Archive

ShareThis Page
New Kensington-Arnold teachers show up en masse to remind board that contract isn’t done | TribLIVE.com
Valley News Dispatch

New Kensington-Arnold teachers show up en masse to remind board that contract isn’t done

672251vndnukenSchoolCameras071218

With at least 70 teachers watching Thursday, the New Kensington-Arnold School Board approved a 2019-2020 preliminary budget with the same teachers’ payroll number as this school year.

Whether that number increases when the final budget is approved in June remains to be seen as negotiations between the district and the 157-member New Kensington- Arnold Education Association continue.

The teachers have been working without a new contract and a pay raise since Aug. 31, 2017, when the previous contract expired. They have continued working under an extension of that contract while a new one is being negotiated.

Connie Bowser, president of the teachers’ union, said the turnout of teachers was meant as a show of solidarity to the school board and also to send a message that the members are watching what the board does.

“They are interested, they are not disinterested in the process,” Vita said.

Although Vita would not discuss details of the negotiations, she was the main issues are salary and benefits, but also contract language items are a concern.

She said the contract negotiations began in earnest in October and have been productive.

“I don’t think we’re unreasonable,” she said. “Teachers are not unreasonable people in general. We don’t normally have contentious negotiations.”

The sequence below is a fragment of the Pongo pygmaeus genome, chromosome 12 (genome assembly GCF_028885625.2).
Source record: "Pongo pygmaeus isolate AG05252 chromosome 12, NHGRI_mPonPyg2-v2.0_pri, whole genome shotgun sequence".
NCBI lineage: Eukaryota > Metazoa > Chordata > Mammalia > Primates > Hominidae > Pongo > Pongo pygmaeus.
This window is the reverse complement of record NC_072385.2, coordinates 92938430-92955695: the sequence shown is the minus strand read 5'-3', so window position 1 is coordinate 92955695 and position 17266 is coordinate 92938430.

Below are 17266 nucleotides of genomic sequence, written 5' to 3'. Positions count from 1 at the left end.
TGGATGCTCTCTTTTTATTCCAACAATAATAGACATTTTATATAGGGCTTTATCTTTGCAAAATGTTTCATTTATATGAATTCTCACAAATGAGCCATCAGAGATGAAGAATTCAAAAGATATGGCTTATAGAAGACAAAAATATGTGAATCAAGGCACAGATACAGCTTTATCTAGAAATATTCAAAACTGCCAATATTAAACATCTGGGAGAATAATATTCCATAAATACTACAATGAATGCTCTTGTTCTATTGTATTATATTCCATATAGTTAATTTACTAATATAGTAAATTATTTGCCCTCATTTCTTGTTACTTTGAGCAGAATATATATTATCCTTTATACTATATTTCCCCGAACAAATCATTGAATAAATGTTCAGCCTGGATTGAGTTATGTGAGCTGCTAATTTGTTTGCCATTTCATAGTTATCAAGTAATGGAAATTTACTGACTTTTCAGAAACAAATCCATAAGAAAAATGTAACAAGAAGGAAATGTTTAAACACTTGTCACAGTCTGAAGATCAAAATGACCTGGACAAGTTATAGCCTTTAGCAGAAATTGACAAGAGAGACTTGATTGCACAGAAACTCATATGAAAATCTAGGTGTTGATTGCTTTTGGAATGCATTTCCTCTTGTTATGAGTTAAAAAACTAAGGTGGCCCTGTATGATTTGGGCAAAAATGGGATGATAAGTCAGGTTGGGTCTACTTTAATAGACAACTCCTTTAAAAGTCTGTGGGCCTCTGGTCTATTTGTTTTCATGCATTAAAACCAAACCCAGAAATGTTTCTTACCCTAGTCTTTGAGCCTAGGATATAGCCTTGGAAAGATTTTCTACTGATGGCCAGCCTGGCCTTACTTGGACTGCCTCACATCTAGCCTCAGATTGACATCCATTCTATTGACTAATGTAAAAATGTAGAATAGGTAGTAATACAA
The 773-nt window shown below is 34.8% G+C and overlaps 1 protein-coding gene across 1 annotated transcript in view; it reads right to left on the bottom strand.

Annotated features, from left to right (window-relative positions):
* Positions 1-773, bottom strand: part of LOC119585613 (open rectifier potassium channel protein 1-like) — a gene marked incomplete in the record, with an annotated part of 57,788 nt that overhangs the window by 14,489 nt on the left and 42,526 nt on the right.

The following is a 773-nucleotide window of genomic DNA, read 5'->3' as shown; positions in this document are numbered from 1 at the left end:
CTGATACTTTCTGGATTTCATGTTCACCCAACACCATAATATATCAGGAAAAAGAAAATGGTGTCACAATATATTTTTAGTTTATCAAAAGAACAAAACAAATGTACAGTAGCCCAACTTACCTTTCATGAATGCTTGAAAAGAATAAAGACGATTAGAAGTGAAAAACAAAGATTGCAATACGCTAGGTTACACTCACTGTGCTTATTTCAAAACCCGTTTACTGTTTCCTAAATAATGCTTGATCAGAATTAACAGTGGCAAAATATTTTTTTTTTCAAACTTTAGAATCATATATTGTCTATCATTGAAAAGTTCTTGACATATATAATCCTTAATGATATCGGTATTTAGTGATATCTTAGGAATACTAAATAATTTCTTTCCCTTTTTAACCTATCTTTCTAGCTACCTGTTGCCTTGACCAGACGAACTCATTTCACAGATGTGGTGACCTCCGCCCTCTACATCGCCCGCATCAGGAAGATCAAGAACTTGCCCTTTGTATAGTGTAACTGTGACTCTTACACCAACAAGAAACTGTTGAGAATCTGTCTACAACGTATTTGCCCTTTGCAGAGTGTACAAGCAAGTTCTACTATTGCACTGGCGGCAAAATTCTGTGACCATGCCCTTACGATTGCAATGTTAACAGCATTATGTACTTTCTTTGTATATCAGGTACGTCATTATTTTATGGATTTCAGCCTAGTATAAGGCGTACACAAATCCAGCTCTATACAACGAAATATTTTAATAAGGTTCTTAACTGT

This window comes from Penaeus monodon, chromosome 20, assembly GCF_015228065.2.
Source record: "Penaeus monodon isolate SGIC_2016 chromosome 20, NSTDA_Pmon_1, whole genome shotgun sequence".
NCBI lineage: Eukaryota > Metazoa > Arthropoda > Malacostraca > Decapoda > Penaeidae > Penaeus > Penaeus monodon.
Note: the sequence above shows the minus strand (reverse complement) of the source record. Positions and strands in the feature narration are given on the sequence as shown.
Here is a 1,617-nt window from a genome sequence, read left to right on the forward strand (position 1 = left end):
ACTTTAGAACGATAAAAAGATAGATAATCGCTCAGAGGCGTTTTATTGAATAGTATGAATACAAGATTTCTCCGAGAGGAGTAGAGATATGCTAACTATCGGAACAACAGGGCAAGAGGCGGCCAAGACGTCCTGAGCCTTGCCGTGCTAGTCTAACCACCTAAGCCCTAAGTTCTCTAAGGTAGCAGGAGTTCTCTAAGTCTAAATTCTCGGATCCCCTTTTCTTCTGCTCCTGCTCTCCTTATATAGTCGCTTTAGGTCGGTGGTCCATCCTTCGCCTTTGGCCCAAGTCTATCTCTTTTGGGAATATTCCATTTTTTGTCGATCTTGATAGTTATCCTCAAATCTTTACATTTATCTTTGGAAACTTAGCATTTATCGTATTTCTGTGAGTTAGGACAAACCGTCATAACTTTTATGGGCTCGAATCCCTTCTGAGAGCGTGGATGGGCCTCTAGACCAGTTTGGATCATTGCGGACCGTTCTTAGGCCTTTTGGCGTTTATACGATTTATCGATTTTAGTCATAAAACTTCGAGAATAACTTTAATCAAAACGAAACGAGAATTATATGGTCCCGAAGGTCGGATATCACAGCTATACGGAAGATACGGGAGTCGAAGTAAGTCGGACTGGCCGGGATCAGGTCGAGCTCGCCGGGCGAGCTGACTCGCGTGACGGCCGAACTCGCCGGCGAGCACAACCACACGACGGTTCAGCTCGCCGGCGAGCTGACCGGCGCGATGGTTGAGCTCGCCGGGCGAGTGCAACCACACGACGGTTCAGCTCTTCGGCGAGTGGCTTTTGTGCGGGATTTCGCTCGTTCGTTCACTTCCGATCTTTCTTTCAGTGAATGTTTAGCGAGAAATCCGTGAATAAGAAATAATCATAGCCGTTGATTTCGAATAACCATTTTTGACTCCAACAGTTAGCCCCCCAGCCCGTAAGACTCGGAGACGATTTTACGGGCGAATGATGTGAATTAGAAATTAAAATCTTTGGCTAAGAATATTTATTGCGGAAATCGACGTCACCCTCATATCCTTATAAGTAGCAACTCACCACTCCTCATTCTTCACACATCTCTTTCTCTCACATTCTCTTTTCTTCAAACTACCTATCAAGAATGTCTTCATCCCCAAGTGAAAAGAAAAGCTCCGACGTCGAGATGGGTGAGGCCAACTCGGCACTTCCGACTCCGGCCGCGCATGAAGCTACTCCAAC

Vita was the only teacher to address the board, telling the school directors, “We want a fair contract, and we want to work with the district to achieve that.”

School board president Bob Pallone expressed similar views also without disclosing any negotiation details.

He described the negotiations as “a real good, amiable, positive environment to work in.”

“We’re making progress, we’re moving in the right direction,” Pallone said.

For the time being, the budget line items for regular and special education salaries for the elementary and secondary levels remain at about $10.3 million.

Under the last contract, the teachers received average salary increases of about 1 percent per year under a three-year contract. That brought the teachers salary range to about $45,400 to $75,700 by the time the contract ended in 2017.

Finding the money to fund a major pay increase in a new contract is the dilemma facing the school board.

Much remains in flux between now and the budget’s final approval. The district waits to see what it will receive in the way of a basic education subsidy from the state and administrators look at areas where the proposed $38.1 million in budget expenditures can be pared.

As it stands, the preliminary budget shows a deficit of $1.45 million between those expenditures and the $36.7 million in anticipated revenues.

A tax increase is a possibility. However, the state index limits the district to as much as a 3.4 percent (2.9 mills) in a tax increase.

But the district also is eligible for exceptions under Act 1 that could allow the board to raise it as high as 6.2 mills. That would bring in additional revenue of just under $700,000.

Given the fact that until taxes were increased two mills last year to 85.7 mills, and the board did not raise taxes in the four previous years, the likelihood of a major increase seems doubtful.

Tom Yerace is a freelance writer.